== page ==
Next Sunday 12 January will see the annual blessing of the River Thames on London Bridge.
This is London’s oldest river crossing point and this year has an added resonance since it is where the recent terrorist attack took place.
On Sunday 12 January, Baptism of Christ Sunday, processions will set out from St Magnus the Martyr Church in the City (the old Bridge pavement runs under its tower) and Southwark Cathedral to meet at 12.30pm in front of The Monument at London Bridge’s north end.
Here there will be a ceremony for the Removal of Flowers laid following the deaths of Jack Merritt and Saskia Jones in the terror attack.
(The floral tributes will be made into compost to be made available to the families of the victims.)
The processions will then merge to proceed to the middle of London Bridge for the River Blessing.
After prayers, for those who work on the river and have died in the water, a wooden cross will be thrown down to the rising water as in the Orthodox tradition.
The bridge once had a chapel on its middle downstream side dedicated to St Thomas Becket whose 850th anniversary is this year.
During 2020 many Becket pilgrims will be setting out from here to Canterbury on foot whilst others will be walking upstream on the Thames Path which passes below the south end.
Earlier on Sunday morning a decorated cross will be hurled into the Thames estuary at Margate and retrieved by members of the Kent Greek community in the presence of the Greek Orthodox Archbishop.
The future of much loved weeping willows on the Greenwich Peninsula appears to be uncertain.
The trees, existing and renewed at least since 1970s, are alongside the Thames Path just as it returns to the river after Bay Wharf. The path with trees is on the former Primrose Wharf at the northern end of Morden Wharf.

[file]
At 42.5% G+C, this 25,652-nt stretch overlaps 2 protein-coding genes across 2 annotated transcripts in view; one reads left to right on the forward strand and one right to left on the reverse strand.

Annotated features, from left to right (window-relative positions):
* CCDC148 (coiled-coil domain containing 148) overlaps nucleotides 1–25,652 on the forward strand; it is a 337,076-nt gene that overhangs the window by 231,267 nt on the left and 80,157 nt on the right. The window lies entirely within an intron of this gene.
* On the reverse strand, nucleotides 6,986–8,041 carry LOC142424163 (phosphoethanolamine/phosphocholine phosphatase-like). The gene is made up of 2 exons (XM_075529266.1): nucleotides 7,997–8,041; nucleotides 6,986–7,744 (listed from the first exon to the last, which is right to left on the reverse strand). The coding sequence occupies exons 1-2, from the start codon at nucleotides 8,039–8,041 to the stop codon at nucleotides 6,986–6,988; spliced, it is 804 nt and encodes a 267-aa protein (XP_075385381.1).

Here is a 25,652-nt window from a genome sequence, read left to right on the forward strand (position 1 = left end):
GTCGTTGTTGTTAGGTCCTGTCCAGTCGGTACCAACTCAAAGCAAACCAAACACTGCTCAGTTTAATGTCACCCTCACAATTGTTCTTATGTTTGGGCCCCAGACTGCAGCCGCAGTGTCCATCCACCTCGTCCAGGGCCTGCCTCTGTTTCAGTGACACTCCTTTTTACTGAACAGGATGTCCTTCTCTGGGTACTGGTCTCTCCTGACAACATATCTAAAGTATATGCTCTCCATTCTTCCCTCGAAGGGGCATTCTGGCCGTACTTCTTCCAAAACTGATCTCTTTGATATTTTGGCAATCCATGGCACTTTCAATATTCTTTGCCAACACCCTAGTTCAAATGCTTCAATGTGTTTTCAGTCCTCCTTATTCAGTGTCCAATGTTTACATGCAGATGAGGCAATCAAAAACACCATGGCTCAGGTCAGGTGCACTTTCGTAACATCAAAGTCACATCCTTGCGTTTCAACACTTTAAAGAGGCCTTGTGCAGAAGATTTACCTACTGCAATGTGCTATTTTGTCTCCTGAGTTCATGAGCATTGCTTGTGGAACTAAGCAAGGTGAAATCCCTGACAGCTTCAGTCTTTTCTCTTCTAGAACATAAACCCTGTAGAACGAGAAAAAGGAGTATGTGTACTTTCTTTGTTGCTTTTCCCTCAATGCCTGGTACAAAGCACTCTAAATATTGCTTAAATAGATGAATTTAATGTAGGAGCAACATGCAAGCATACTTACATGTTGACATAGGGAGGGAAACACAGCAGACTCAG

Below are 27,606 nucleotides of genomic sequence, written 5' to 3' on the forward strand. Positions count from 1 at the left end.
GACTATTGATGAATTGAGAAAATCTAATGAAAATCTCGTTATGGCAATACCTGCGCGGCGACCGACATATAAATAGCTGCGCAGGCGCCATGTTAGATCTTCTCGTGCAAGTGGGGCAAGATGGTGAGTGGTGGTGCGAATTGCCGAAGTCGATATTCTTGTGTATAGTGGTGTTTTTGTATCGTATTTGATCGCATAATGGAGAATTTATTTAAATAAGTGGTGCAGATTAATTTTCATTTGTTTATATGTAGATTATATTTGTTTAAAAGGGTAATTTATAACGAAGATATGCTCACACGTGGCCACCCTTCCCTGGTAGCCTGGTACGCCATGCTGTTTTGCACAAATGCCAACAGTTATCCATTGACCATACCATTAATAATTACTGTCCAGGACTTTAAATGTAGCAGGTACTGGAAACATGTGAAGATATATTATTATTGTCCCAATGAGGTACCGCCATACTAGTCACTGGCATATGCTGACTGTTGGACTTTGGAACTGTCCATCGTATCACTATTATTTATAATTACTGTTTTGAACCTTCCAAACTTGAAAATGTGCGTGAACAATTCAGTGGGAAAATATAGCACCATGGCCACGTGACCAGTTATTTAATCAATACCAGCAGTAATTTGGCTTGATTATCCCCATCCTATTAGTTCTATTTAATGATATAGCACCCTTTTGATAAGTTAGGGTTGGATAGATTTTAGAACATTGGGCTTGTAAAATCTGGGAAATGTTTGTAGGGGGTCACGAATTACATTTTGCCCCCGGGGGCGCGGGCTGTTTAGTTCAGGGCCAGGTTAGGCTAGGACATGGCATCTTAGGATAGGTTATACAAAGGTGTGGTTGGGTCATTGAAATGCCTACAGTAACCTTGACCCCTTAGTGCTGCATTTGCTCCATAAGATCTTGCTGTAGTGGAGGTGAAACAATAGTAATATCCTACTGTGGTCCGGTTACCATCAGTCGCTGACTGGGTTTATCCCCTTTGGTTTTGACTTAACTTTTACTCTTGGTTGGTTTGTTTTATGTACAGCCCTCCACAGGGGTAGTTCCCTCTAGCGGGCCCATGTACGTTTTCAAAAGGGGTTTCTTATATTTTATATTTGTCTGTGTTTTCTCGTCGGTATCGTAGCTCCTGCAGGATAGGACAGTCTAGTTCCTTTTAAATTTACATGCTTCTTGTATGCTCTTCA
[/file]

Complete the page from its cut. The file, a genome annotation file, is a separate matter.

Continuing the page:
In recent times terraced beds were created and planted with reeds.
There are more than a dozen weeping willow and crack willow trees on the river bank.
A planning application for the site has been submitted for “Provision of hardstanding and wheel washing facilities, conveyor belts and associated refurbishment works to jetty, and revised boundary treatment”.
This involves overhead conveyors.
At present the trees do not appear to be safeguarded.
St Saviour’s Dock footbridge will be closing on Tuesday 3 and Wednesday 4 December from 9am to 3.30pm.
This is to allow for further restoration work on the crossing.
The alternative route is:
At the west end of Bermondsey Wall West, bear left to follow Mill Street past Vogan’s Mill to the main road.
Holy Trinity Church Dockhead is to the left. Go right past the Co-op to have a good view (right) down St Saviour’s Dock.
Go right again to enter Shad Thames which into the late 20th century was noted for a strong smell of spices. Here are Jamaica Wharf, St Andrew’s Wharf and Java Wharf.
At the far end the road bears round to the left past Tea Trade Wharf (right) and under a bridge (the old Design Museum) to a junction. Turn right up steps for the River Thames and rejoin the main route on Butler’s Wharf.
The Pilgrim Fathers sculpture at Rotherhithe has been relit by the restoration of its lamp.
The artwork, placed at the upstream end of Cumberland Wharf, is encountered by walkers as they turn inland to go through Rotherhithe village.
Rotherhithe resident Peter McClean who created the work in 1991 was present on the Thames Path just after dark last Saturday to see the integral lamp turned on.
The work is called The Sunbeam Weekly and the Pilgrim’s Pocket because it depicts an open mouthed ‘back from the dead’ Pilgrim Father looking in astonishment over the shoulder of an early 20th-century boy reading a copy of The Sunbeam Weekly.
The two figures were originally standing under a lamp post.
This light has been replaced with a working replicas now shining ready for next year’s 400th anniversary of the Pilgrim Fathers leaving Rotherhithe for America.
The light restoration is the result of pressure by local activist and historian Sheila Taylor and funding from Southwark Council.
The switch-on countdown was led by technology entrepreneur and philanthropist Michael Tobin.
The information board alongside has recently been updated following research by Bermondsey historian Debra Gosling.
Twenty years ago the Queen and the President of Hungary dined at the Compleat Angler by the Thames.
The hotel terrace is alongside Marlow Bridge which is why the venue was chosen.
William Tierney Clark, who had designed Hammersmith Bridge in the 1820s, was the engineer for Marlow Bridge completed in 1832.
Budapest’s landmark Széchenyi Chain Bridge across the River Danube, linking Buda and Pest, is also the work of Clark. In 1839 he designed a large scale version of his Marlow work for the city. It took ten years to build.